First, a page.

This has happened before
And if you think this won’t happen in California, think again, because it’s happened before.
According to FiveThirtyEight.com, the exact same scenario has played out in Washington state, where wholesale and retail cannabis prices have plunged since the summer of 2014, when sales commenced. Whereas wholesalers could get up to $8 per gram back when sales first began, TopShelfData.com shows that wholesale cannabis is going for about $2.53 per gram in the state, as of September 2017.
Besides the business challenges, America’s legal marijuana industry also has to reckon with an unavoidable moral dimension. The US has been engaged in a “war on drugs” since Richard Nixon declared it in 1971. While white Americans use marijuana and other drugs at roughly equal rates to African Americans and Latinos, in virtually every respect, racial minorities have been disproportionately incarcerated and otherwise punished for involvement with drugs, including selling marijuana.
In addition, marginalized groups – Aids patients, disabled people, veterans – who championed legalization when it was far riskier to do so now find themselves ill-equipped to compete against well-capitalized corporate refugees looking to jump on the bandwagon.
One company, Acreage Holdings, which closed on $119m in investment capital this summer, has enlisted the former Republican speaker of the House John Boehner to help it navigate the market. Boehner has never smoked pot – “he hasn’t felt the need or inclination”, according to a spokesperson – and he declared himself “unalterably opposed” to legalization when he was in office.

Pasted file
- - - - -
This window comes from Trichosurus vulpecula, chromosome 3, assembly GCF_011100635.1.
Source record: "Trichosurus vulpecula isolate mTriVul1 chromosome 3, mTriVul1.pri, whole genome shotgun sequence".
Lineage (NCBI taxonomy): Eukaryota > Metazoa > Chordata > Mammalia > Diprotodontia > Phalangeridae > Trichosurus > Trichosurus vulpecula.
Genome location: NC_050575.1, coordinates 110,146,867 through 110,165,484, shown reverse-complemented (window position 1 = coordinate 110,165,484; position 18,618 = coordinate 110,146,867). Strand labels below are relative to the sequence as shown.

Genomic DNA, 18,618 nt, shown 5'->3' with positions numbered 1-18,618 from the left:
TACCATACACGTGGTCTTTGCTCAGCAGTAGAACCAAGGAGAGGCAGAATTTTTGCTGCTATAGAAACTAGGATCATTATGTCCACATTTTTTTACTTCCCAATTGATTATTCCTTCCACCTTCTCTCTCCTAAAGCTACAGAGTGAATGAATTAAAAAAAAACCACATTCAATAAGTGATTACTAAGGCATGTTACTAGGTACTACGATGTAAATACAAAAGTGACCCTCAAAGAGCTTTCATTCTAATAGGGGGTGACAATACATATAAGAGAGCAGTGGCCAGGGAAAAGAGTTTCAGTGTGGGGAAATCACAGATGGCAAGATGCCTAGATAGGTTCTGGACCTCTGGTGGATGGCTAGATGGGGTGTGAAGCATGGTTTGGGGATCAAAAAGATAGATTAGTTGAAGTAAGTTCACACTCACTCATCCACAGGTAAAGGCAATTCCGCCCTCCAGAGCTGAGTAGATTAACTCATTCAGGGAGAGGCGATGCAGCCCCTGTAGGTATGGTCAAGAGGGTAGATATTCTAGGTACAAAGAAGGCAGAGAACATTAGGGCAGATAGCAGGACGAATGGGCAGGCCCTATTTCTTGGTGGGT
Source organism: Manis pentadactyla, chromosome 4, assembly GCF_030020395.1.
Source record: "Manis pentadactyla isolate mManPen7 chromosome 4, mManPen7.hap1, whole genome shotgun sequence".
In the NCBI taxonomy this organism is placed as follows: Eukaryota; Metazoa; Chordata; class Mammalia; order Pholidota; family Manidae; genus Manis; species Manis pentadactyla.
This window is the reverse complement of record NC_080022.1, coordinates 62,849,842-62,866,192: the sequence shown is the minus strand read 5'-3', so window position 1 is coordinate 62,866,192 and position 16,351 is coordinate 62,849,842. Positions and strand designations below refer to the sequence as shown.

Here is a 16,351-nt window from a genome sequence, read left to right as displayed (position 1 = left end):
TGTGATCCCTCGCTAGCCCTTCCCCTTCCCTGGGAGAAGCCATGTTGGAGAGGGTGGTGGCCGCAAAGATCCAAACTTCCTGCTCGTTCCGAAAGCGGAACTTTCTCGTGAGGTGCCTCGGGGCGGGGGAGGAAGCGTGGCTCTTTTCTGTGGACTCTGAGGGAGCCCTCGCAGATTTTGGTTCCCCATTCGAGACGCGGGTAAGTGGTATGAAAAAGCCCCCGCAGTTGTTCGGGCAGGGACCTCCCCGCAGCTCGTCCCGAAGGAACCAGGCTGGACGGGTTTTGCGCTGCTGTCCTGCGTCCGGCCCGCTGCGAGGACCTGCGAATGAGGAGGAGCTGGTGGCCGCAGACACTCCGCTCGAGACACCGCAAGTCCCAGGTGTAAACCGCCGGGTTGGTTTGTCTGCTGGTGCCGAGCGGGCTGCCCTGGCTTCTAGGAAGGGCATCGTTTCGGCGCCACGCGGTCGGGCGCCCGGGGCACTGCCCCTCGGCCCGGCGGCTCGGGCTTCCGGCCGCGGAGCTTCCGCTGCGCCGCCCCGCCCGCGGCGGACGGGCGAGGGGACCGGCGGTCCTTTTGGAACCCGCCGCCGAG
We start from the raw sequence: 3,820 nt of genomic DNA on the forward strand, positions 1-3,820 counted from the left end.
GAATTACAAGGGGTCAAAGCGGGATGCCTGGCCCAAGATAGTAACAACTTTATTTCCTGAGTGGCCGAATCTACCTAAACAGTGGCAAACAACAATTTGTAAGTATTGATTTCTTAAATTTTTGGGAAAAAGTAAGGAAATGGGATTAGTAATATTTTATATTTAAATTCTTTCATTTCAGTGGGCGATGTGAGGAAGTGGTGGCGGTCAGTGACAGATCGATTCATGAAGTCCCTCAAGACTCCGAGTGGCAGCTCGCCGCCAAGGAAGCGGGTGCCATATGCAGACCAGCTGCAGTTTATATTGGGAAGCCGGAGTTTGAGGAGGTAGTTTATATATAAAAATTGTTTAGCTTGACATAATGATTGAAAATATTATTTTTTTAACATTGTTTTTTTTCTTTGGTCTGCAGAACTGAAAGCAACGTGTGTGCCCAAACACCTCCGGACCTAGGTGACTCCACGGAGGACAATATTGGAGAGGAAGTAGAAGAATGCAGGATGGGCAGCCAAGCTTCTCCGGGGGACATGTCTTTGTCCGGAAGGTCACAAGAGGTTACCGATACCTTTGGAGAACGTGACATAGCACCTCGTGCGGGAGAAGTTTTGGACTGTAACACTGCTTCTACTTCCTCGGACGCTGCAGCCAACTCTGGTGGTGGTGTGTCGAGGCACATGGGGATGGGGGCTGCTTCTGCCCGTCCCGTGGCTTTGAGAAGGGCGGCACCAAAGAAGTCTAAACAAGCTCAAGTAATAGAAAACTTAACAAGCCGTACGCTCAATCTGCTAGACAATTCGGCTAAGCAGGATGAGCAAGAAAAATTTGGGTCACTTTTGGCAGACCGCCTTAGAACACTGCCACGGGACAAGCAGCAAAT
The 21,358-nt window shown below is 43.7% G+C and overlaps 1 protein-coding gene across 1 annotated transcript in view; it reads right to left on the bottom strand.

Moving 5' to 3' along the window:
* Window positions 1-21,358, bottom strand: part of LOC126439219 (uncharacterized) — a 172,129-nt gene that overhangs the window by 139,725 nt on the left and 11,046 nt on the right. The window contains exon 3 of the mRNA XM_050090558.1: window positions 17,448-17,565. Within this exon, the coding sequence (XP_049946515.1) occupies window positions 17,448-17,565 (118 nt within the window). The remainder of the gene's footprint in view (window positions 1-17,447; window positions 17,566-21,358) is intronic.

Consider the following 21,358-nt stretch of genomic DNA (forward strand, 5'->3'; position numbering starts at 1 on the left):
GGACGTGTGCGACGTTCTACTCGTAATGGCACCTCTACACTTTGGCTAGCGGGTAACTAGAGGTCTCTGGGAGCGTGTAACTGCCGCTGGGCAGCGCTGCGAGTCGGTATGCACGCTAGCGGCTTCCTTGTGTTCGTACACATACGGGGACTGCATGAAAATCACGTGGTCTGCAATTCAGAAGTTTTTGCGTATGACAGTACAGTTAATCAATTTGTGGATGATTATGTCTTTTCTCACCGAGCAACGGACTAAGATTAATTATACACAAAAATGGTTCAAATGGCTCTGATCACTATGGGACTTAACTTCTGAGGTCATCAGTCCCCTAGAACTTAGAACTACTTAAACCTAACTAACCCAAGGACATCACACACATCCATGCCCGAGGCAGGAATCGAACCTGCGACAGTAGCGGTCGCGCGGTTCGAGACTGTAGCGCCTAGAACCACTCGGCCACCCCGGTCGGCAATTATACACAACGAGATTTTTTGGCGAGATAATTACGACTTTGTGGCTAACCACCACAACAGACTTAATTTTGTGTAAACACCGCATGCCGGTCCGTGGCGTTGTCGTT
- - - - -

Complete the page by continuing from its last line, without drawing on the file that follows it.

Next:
During a January speech pushing legal pot, Gov. Andrew Cuomo emphasized the financial and social wreckage of decades of marijuana arrests in minority communities, vowing to prioritize them for cannabis business licenses.
“We have to do it in a way that creates an economic opportunity for poor communities and people who paid the price and not for rich corporations who are going to come in to make a buck,” Cuomo said.
And while marijuana legalization has reduced the overall number of marijuana arrests in legal pot states, people of color are still being targeted by police, USA TODAY Network reported.
Even in states with largely white populations, black people using or selling marijuana still face high arrest rates.
Similar to other states with legal pot already, including California and Massachusetts, Cuomo’s plan includes criteria for promoting minority ownership of marijuana businesses.
Cuomo prioritized applicants who were convicted of an unspecified cannabis-related offense prior to legalization, as well as those who live in communities with disproportionate marijuana arrests.
But Massachusetts is finding a vast majority of its marijuana licenses are still going to white business owners.
Early findings in Massachusetts show nearly 2,500, or 72%, of the 3,400 active cannabis industry players were white, and just 160, or 5%, were black or African-American. Another 200, or 6%, identified as Hispanic, Latino or Spanish, the cannabis commission reported.